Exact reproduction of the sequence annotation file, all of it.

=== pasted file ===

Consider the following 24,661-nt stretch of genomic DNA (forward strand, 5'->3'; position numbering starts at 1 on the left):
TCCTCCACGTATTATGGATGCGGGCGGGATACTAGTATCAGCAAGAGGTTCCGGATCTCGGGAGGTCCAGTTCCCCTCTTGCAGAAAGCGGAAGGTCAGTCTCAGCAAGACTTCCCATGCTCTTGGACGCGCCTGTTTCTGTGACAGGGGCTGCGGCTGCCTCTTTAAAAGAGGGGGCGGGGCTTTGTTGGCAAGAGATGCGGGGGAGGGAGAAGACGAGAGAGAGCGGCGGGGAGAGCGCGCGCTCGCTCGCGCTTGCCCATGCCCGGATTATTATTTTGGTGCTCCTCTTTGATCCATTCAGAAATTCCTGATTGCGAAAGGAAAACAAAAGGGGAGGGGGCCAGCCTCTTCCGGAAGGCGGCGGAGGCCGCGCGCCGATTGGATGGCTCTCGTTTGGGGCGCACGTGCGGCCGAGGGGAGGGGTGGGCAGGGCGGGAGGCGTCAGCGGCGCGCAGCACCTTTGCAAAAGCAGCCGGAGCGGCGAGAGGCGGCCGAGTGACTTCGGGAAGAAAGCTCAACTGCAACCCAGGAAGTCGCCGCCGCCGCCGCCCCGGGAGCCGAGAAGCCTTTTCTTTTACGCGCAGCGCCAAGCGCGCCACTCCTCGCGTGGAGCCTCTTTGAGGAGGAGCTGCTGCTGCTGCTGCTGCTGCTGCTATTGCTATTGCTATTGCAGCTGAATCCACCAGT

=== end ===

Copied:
Consider the following 24,661-nt stretch of genomic DNA (forward strand, 5'->3'; position numbering starts at 1 on the left):
TCCTCCACGTATTATGGATGCGGGCGGGATACTAGTATCAGCAAGAGGTTCCGGATCTCGGGAGGTCCAGTTCCCCTCTTGCAGAAAGCGGAAGGTCAGTCTCAGCAAGACTTCCCATGCTCTTGGACGCGCCTGTTTCTGTGACAGGGGCTGCGGCTGCCTCTTTAAAAGAGGGGGCGGGGCTTTGTTGGCAAGAGATGCGGGGGAGGGAGAAGACGAGAGAGAGCGGCGGGGAGAGCGCGCGCTCGCTCGCGCTTGCCCATGCCCGGATTATTATTTTGGTGCTCCTCTTTGATCCATTCAGAAATTCCTGATTGCGAAAGGAAAACAAAAGGGGAGGGGGCCAGCCTCTTCCGGAAGGCGGCGGAGGCCGCGCGCCGATTGGATGGCTCTCGTTTGGGGCGCACGTGCGGCCGAGGGGAGGGGTGGGCAGGGCGGGAGGCGTCAGCGGCGCGCAGCACCTTTGCAAAAGCAGCCGGAGCGGCGAGAGGCGGCCGAGTGACTTCGGGAAGAAAGCTCAACTGCAACCCAGGAAGTCGCCGCCGCCGCCGCCCCGGGAGCCGAGAAGCCTTTTCTTTTACGCGCAGCGCCAAGCGCGCCACTCCTCGCGTGGAGCCTCTTTGAGGAGGAGCTGCTGCTGCTGCTGCTGCTGCTGCTATTGCTATTGCTATTGCAGCTGAATCCACCAGT